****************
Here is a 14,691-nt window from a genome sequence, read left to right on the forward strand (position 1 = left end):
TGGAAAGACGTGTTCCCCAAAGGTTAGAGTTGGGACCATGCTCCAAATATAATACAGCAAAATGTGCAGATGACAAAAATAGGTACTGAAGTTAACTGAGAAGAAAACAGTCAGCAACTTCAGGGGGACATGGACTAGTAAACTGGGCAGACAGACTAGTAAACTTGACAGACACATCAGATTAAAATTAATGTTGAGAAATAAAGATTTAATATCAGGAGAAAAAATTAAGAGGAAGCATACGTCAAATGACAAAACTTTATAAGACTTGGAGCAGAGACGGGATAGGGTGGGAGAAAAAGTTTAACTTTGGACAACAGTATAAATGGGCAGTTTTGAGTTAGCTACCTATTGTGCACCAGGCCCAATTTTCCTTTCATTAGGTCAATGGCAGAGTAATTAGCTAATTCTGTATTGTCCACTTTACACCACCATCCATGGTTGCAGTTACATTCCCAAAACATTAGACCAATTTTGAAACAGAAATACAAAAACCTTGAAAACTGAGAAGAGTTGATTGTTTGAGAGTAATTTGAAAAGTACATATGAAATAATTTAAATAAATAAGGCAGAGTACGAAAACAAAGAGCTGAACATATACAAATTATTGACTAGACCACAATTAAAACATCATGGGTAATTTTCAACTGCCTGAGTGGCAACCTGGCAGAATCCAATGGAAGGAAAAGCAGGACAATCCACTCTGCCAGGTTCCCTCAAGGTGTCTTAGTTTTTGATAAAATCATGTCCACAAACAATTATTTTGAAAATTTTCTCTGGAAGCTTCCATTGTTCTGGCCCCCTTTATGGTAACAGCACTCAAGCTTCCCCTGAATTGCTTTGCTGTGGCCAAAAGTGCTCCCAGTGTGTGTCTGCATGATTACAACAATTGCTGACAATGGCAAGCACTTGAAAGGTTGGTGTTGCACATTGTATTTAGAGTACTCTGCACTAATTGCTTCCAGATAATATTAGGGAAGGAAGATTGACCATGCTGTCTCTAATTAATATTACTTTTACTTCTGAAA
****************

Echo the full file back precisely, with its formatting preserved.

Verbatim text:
Here is a 14,691-nt window from a genome sequence, read left to right on the forward strand (position 1 = left end):
TGGAAAGACGTGTTCCCCAAAGGTTAGAGTTGGGACCATGCTCCAAATATAATACAGCAAAATGTGCAGATGACAAAAATAGGTACTGAAGTTAACTGAGAAGAAAACAGTCAGCAACTTCAGGGGGACATGGACTAGTAAACTGGGCAGACAGACTAGTAAACTTGACAGACACATCAGATTAAAATTAATGTTGAGAAATAAAGATTTAATATCAGGAGAAAAAATTAAGAGGAAGCATACGTCAAATGACAAAACTTTATAAGACTTGGAGCAGAGACGGGATAGGGTGGGAGAAAAAGTTTAACTTTGGACAACAGTATAAATGGGCAGTTTTGAGTTAGCTACCTATTGTGCACCAGGCCCAATTTTCCTTTCATTAGGTCAATGGCAGAGTAATTAGCTAATTCTGTATTGTCCACTTTACACCACCATCCATGGTTGCAGTTACATTCCCAAAACATTAGACCAATTTTGAAACAGAAATACAAAAACCTTGAAAACTGAGAAGAGTTGATTGTTTGAGAGTAATTTGAAAAGTACATATGAAATAATTTAAATAAATAAGGCAGAGTACGAAAACAAAGAGCTGAACATATACAAATTATTGACTAGACCACAATTAAAACATCATGGGTAATTTTCAACTGCCTGAGTGGCAACCTGGCAGAATCCAATGGAAGGAAAAGCAGGACAATCCACTCTGCCAGGTTCCCTCAAGGTGTCTTAGTTTTTGATAAAATCATGTCCACAAACAATTATTTTGAAAATTTTCTCTGGAAGCTTCCATTGTTCTGGCCCCCTTTATGGTAACAGCACTCAAGCTTCCCCTGAATTGCTTTGCTGTGGCCAAAAGTGCTCCCAGTGTGTGTCTGCATGATTACAACAATTGCTGACAATGGCAAGCACTTGAAAGGTTGGTGTTGCACATTGTATTTAGAGTACTCTGCACTAATTGCTTCCAGATAATATTAGGGAAGGAAGATTGACCATGCTGTCTCTAATTAATATTACTTTTACTTCTGAAA